Jessica Levinson, professor at Loyola Law School in Los Angeles recently shared an op-ed with the Sacramento Bee on the history of California’s Political Reform Act and what it means today, nearly 40 years later.

Levinson writes:

“Californians took a leap of faith 40 years ago and sought to revolutionize elections and politics. In 1974, by a ratio of 2-to-1, voters approved Proposition 9, a ballot initiative that created California’s Political Reform Act.

The Political Reform Act is long and complicated, but the short version is that the act controls issues related to the financing and disclosure of candidate and ballot measure campaigns in California.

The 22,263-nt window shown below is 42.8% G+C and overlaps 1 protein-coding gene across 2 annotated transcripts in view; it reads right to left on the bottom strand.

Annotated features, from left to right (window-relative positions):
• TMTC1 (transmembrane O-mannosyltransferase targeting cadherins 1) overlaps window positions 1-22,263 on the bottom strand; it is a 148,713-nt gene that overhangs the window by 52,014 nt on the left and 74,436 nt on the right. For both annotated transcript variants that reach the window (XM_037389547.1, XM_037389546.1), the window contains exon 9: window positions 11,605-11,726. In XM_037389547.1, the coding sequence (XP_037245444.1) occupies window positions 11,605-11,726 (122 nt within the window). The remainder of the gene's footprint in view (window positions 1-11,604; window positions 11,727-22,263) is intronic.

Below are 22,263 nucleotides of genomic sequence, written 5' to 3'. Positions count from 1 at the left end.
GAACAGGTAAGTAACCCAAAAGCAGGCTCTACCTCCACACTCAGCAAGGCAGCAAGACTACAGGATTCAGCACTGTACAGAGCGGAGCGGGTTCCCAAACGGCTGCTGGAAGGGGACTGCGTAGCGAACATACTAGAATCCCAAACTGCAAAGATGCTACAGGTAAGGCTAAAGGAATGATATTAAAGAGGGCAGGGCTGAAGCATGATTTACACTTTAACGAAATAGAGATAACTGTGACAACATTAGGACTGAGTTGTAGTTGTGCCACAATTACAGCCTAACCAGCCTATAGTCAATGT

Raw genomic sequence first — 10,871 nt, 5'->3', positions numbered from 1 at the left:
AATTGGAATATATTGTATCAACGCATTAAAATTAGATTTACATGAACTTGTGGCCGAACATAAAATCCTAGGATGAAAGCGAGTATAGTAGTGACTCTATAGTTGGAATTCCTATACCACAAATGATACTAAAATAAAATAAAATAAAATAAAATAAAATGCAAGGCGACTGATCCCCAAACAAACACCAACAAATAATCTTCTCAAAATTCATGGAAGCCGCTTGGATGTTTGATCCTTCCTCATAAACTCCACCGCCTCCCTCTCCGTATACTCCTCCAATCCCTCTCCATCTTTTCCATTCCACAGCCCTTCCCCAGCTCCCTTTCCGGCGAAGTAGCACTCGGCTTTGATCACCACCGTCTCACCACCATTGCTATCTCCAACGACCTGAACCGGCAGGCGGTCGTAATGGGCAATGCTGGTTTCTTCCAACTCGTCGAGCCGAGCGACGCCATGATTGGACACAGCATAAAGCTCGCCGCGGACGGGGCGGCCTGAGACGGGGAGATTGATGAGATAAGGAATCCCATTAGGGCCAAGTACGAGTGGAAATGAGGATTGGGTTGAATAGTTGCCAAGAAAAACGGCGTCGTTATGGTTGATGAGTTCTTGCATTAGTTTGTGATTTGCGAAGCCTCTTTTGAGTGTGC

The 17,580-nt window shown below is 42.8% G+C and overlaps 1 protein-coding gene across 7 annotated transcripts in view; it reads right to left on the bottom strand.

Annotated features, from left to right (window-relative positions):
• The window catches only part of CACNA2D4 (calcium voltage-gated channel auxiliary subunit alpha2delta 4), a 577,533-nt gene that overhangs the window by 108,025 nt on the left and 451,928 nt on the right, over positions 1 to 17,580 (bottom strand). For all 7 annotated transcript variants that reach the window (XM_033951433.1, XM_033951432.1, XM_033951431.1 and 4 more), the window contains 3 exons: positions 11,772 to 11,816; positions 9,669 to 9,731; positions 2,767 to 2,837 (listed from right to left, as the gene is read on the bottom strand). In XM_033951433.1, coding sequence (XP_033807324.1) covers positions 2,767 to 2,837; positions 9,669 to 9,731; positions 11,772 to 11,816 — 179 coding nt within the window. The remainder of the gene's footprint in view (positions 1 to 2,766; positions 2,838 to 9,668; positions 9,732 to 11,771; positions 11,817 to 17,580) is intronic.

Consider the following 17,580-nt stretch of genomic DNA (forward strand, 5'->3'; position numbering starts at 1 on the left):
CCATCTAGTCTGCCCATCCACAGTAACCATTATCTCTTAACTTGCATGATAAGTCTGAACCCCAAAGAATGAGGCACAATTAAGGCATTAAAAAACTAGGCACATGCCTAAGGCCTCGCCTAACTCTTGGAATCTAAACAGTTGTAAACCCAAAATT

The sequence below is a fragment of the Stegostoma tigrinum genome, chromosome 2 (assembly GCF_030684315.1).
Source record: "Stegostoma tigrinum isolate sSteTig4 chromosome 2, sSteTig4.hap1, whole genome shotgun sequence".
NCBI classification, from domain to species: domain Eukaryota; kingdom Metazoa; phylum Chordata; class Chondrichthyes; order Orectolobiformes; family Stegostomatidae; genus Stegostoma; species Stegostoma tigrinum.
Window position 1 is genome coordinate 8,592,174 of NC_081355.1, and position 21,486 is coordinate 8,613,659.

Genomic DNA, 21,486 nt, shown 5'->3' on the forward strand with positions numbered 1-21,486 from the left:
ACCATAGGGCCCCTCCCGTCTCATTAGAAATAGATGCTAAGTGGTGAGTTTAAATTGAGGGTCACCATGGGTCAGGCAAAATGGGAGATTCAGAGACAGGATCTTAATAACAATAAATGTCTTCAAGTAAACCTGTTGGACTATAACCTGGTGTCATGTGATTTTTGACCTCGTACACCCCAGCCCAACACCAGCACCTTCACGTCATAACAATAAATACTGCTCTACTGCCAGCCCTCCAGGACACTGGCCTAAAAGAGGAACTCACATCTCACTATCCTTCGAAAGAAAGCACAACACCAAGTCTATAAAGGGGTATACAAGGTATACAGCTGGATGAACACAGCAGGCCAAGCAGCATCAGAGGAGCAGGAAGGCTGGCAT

The shorter version is that because of U.S. Supreme Court decisions, we will not see, in the short term, many of the reforms envisioned by the original Political Reform Act.

Levinson continues, citing the importance of Buckley v. Valeo and its direct impact on our current framework that allows unlimited contributions. But, she also argues:

“Restrictions on money spent in campaigns can actually promote speech interests. Yes, that’s right. Campaign finance laws and the First Amendment can live side by side, and restrictions on political money can foster a broader and more elucidative political marketplace.”

Levinson credits the democratizing force of the Internet as reason to be optimistic and to inform others and organize around campaign finance reform.


Read the full article.

Click here.